We can have a healthier, more equitable future…
“It turns out that communities are the most important force that allows humans to weather great storms, literally and metaphorically. The climate crisis will intensify, but our communities will continue to rise — because they were always standing.”
—Christine E. Nieves Rodriguez, co-founder of Emerge Puerto Rico, a cutting-edge climate change leadership and education initiative.
We, our neighbors and our children deserve a better future. Here’s one way we can bring it bit closer. Green Buildings Now is a Seattle-based coalition of faith organizations, climate justice groups, civic organizations and individuals. Join us in promoting social justice and climate resilience by addressing the urgent task of eliminating greenhouse gas emissions from buildings in a just way.
We are supporting community leaders who are creating a Resilience Hub in the Beacon Hill neighborhood of Seattle. The vision includes a fossil-fuel-free emergency hub and community service center on the campus of Bethany United Church of Christ. These buildings already house neighborhood organizations that promote early childhood learning, healthy food access and racial equity.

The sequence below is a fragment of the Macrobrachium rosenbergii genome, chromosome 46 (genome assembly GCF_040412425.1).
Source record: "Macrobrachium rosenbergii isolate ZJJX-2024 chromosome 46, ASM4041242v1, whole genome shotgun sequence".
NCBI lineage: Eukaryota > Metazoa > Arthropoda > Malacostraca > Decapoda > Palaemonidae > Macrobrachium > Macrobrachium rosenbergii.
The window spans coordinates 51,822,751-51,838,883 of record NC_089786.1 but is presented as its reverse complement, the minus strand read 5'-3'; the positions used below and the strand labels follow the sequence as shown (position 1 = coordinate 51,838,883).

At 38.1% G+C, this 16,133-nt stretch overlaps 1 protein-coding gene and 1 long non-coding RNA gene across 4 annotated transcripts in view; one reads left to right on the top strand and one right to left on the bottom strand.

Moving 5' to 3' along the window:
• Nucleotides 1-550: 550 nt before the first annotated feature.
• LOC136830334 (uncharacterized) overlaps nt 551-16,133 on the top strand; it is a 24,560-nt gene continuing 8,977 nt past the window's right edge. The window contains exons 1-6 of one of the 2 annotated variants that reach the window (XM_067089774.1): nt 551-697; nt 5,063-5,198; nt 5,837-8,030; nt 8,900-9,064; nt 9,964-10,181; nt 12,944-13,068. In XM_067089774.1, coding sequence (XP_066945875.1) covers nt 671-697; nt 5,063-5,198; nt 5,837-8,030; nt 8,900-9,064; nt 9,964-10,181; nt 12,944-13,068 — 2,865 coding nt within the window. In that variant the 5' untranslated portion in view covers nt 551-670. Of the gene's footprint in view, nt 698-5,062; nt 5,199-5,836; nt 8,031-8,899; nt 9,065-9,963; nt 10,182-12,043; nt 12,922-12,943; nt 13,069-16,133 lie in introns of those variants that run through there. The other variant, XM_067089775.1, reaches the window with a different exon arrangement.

Your donation will help weatherize the buildings and install clean electric energy systems such as heat pumps. Together with a solar power array and battery storage funded by other sources, these systems are keys to a non-polluting, climate-resilient emergency hub and community service center.
A successful project will mean cleaner air and lower utility bills for Resilience Hub partners led by people of color. It will also be a step in the direction of addressing inequities resulting from centuries of systemic racism.
Tickets are now on sale at https://bit.ly/aksuite for the Nelda Swiggett Quintet’s May 15 benefit performance of “The Alaska Suite” at 3 p.m. at Seattle First Baptist Church. All proceeds benefit Green Buildings Now.
Swiggett’s “The Alaska Suite: a story of loss, beauty and hope” depicts how the climate crisis is unfolding in Alaska and leaves audiences inspired to take action. The 90-minute performance features jazz, images, poetry, spoken word and audience participation. One listener called the work “part love song, part sad ballad to Alaska, and part battle cry to reclaim the health of our planet.”